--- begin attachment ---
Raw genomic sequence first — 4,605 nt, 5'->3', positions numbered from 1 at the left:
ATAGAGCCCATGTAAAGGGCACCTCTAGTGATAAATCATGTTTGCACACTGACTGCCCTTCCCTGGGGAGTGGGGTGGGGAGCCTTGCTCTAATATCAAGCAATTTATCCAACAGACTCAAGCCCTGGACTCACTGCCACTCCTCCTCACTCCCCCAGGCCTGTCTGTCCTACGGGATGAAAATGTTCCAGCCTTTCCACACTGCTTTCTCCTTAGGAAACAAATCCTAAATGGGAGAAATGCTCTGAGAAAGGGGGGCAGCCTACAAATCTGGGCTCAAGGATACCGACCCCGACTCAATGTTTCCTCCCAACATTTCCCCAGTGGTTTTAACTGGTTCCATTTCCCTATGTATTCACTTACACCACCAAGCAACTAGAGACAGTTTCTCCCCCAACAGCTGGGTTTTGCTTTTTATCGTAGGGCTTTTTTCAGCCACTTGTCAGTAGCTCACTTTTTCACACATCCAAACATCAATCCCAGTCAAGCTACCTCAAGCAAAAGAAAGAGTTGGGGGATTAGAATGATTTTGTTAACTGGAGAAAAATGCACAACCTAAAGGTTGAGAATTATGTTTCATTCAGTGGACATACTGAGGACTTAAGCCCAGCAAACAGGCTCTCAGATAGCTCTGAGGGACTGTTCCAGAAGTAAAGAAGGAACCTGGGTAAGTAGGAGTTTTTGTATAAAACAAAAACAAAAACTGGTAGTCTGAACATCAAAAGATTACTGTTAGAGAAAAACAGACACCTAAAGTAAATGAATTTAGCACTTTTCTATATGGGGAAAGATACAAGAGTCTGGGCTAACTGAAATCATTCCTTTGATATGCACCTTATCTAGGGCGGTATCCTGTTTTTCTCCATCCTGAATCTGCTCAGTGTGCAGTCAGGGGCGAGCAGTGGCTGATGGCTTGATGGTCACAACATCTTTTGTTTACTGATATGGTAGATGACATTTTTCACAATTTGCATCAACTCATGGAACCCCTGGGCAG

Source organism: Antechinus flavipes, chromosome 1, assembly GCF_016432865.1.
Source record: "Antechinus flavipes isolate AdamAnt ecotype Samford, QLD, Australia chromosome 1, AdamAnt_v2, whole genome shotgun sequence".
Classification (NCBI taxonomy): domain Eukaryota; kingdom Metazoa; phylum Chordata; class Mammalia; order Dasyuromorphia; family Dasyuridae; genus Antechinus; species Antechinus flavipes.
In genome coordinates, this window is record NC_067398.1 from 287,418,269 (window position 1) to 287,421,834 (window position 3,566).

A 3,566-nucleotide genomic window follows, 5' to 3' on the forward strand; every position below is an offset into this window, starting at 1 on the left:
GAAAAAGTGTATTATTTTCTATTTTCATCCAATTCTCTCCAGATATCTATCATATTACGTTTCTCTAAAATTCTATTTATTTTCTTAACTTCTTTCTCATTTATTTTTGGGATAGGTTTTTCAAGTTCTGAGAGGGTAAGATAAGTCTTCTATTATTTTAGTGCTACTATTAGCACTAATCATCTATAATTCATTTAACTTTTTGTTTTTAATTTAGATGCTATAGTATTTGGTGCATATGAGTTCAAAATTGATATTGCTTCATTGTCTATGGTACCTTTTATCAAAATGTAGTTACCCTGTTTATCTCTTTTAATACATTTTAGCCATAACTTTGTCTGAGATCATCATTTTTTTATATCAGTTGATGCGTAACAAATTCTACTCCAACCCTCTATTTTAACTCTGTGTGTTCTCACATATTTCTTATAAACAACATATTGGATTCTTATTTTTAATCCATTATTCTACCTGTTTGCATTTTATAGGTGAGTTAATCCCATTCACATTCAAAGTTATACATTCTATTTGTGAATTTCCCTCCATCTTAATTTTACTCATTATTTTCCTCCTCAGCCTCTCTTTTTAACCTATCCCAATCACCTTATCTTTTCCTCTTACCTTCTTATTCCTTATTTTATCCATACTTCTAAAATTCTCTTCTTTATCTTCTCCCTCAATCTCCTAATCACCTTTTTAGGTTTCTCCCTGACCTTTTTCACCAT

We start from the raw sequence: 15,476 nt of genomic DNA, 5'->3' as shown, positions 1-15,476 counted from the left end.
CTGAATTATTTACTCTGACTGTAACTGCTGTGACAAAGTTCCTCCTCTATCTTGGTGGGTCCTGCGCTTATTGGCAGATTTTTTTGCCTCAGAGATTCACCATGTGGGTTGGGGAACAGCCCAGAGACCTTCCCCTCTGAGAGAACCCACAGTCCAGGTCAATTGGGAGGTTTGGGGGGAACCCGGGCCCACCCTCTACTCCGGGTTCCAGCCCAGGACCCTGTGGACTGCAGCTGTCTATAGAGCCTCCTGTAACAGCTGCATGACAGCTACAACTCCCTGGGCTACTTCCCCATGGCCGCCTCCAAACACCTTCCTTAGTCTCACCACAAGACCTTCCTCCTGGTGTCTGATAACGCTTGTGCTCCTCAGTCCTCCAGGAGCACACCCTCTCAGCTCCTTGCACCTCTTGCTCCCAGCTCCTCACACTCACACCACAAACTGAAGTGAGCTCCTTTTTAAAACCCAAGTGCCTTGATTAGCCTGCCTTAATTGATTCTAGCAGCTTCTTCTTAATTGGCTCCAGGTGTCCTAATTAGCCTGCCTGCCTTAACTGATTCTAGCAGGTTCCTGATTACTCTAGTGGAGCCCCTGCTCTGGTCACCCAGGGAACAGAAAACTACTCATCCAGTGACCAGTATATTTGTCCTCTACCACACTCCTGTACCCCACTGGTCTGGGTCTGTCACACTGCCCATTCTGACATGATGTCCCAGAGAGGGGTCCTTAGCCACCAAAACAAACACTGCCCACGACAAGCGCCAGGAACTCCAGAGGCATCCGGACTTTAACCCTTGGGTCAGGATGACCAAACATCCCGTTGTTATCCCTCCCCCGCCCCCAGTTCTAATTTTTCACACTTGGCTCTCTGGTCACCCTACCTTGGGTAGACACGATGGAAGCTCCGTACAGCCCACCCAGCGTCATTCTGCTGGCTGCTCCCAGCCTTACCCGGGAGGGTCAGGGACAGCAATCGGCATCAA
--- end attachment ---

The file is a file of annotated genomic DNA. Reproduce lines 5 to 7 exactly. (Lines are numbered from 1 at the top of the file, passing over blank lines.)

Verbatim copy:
Classification (NCBI taxonomy): domain Eukaryota; kingdom Metazoa; phylum Chordata; class Mammalia; order Dasyuromorphia; family Dasyuridae; genus Antechinus; species Antechinus flavipes.
In genome coordinates, this window is record NC_067398.1 from 287,418,269 (window position 1) to 287,421,834 (window position 3,566).

A 3,566-nucleotide genomic window follows, 5' to 3' on the forward strand; every position below is an offset into this window, starting at 1 on the left: